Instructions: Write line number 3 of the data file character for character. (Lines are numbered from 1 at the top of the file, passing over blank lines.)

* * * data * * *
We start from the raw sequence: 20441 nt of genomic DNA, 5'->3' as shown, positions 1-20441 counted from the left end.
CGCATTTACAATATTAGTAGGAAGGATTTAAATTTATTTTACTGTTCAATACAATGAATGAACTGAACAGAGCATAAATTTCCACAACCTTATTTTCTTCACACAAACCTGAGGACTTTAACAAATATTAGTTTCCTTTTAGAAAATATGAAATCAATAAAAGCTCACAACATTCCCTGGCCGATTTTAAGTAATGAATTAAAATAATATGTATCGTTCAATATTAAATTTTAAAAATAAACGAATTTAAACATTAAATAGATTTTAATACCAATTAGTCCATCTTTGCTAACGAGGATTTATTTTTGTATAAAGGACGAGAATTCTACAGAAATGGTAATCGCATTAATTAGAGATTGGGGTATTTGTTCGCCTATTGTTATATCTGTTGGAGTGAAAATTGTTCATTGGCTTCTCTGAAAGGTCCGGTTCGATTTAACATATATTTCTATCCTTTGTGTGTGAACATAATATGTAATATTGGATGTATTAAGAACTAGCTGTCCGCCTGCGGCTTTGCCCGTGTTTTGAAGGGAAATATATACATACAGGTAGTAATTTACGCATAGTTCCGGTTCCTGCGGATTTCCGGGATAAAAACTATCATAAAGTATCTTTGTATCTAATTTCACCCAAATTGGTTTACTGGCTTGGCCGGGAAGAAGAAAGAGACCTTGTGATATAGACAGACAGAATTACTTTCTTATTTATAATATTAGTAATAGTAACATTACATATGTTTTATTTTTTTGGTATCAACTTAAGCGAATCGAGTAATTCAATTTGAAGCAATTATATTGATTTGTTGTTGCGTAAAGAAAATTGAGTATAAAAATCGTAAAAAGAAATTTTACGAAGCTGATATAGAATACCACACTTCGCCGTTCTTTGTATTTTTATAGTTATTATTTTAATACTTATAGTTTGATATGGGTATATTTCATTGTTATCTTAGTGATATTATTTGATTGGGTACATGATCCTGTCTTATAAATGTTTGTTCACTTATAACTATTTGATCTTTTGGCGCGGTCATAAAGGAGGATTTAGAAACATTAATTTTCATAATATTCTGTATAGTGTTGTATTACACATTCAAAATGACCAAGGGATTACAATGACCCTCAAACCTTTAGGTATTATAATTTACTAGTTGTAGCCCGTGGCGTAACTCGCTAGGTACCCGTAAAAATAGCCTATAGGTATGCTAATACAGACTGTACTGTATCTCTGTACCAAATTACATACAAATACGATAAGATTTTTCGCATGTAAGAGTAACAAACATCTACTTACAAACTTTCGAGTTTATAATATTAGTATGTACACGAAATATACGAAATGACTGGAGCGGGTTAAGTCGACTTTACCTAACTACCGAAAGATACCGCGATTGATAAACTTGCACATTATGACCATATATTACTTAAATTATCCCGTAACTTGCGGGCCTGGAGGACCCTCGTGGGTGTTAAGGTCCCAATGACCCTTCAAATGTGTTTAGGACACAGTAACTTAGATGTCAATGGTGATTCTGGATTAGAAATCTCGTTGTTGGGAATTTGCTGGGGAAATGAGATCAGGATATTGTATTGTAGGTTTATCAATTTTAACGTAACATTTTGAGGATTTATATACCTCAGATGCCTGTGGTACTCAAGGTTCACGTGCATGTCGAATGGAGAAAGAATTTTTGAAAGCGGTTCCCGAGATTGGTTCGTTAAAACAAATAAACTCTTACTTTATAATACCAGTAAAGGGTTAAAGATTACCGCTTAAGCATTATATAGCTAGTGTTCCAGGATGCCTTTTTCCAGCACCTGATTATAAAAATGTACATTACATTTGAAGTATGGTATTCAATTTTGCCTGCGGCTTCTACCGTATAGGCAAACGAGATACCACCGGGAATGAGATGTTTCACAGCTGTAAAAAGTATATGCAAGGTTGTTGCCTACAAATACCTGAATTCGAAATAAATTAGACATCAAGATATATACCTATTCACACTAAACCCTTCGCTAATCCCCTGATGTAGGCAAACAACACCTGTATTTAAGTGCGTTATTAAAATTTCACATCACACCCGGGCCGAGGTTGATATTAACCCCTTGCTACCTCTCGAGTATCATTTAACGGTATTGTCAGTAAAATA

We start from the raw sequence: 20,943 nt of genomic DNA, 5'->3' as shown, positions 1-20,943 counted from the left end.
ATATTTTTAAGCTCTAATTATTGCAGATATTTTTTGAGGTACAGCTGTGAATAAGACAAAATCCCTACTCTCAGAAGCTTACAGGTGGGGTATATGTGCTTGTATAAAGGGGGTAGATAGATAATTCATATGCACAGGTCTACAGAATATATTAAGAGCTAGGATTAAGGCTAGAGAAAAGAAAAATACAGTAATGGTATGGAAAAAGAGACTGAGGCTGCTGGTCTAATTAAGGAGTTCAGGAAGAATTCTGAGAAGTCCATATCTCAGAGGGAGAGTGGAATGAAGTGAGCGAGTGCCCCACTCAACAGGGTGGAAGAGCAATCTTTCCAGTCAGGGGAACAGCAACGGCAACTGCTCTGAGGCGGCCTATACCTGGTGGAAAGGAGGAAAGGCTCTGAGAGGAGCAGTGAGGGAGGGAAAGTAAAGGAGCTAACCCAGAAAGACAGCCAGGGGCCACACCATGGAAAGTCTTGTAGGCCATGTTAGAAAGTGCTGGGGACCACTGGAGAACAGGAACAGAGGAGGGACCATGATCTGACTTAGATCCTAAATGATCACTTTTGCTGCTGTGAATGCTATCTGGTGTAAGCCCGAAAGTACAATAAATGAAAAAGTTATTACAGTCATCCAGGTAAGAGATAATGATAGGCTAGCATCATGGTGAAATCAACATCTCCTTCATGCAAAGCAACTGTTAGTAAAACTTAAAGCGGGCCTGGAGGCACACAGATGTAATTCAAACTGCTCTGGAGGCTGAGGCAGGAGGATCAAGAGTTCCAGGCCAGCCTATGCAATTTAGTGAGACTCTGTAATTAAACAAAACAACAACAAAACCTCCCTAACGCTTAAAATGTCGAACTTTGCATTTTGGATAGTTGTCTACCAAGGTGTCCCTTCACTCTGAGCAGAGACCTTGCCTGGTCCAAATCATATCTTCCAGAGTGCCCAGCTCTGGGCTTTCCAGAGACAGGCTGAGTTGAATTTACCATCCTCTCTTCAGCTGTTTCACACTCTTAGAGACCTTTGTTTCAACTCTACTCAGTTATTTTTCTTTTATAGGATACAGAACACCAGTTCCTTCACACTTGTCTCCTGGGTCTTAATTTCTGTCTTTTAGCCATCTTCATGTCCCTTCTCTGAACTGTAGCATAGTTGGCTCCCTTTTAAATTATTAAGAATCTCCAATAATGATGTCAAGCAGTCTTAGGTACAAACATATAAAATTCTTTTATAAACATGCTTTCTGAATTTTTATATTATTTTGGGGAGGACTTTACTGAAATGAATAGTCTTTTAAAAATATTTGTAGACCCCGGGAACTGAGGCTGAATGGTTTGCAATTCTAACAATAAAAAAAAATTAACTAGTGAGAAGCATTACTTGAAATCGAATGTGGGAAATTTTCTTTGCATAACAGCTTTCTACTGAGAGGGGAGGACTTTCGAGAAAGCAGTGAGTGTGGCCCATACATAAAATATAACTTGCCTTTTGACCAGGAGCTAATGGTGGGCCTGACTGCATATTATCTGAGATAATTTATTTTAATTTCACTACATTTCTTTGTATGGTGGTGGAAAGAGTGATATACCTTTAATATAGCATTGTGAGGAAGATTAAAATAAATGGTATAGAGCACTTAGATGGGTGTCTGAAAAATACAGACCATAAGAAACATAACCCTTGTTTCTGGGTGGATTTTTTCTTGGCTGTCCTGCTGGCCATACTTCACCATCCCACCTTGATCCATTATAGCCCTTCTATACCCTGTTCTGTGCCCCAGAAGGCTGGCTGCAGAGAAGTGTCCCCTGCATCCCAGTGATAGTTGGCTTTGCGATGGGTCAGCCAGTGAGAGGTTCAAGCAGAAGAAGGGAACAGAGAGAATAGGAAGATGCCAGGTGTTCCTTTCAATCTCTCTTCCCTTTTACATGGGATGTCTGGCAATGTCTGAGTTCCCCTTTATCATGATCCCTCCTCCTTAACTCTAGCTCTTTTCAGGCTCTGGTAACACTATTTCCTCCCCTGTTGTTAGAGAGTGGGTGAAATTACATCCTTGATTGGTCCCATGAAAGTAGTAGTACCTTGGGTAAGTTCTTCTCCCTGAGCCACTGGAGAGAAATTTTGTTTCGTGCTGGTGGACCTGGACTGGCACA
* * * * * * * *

We start from the raw sequence: 20,943 nt of genomic DNA, 5'->3' as shown, positions 1-20,943 counted from the left end.